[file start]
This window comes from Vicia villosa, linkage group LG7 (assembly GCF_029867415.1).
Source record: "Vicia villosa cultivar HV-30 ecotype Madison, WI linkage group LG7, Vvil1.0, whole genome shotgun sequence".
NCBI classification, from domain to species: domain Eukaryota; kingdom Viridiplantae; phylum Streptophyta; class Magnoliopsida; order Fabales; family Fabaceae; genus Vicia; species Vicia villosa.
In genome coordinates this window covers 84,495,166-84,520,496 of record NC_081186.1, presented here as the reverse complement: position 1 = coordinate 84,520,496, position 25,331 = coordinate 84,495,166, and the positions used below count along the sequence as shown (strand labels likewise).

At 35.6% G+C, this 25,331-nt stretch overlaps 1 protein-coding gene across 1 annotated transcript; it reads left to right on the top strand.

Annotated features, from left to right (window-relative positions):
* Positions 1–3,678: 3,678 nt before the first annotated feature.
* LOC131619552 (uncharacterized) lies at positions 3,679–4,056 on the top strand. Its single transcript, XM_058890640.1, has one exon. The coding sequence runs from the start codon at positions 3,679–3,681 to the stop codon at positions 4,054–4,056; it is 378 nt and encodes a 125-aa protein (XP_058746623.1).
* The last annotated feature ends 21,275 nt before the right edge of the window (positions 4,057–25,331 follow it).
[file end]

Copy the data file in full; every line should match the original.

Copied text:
This window comes from Vicia villosa, linkage group LG7 (assembly GCF_029867415.1).
Source record: "Vicia villosa cultivar HV-30 ecotype Madison, WI linkage group LG7, Vvil1.0, whole genome shotgun sequence".
NCBI classification, from domain to species: domain Eukaryota; kingdom Viridiplantae; phylum Streptophyta; class Magnoliopsida; order Fabales; family Fabaceae; genus Vicia; species Vicia villosa.
In genome coordinates this window covers 84,495,166-84,520,496 of record NC_081186.1, presented here as the reverse complement: position 1 = coordinate 84,520,496, position 25,331 = coordinate 84,495,166, and the positions used below count along the sequence as shown (strand labels likewise).

At 35.6% G+C, this 25,331-nt stretch overlaps 1 protein-coding gene across 1 annotated transcript; it reads left to right on the top strand.

Annotated features, from left to right (window-relative positions):
* Positions 1–3,678: 3,678 nt before the first annotated feature.
* LOC131619552 (uncharacterized) lies at positions 3,679–4,056 on the top strand. Its single transcript, XM_058890640.1, has one exon. The coding sequence runs from the start codon at positions 3,679–3,681 to the stop codon at positions 4,054–4,056; it is 378 nt and encodes a 125-aa protein (XP_058746623.1).
* The last annotated feature ends 21,275 nt before the right edge of the window (positions 4,057–25,331 follow it).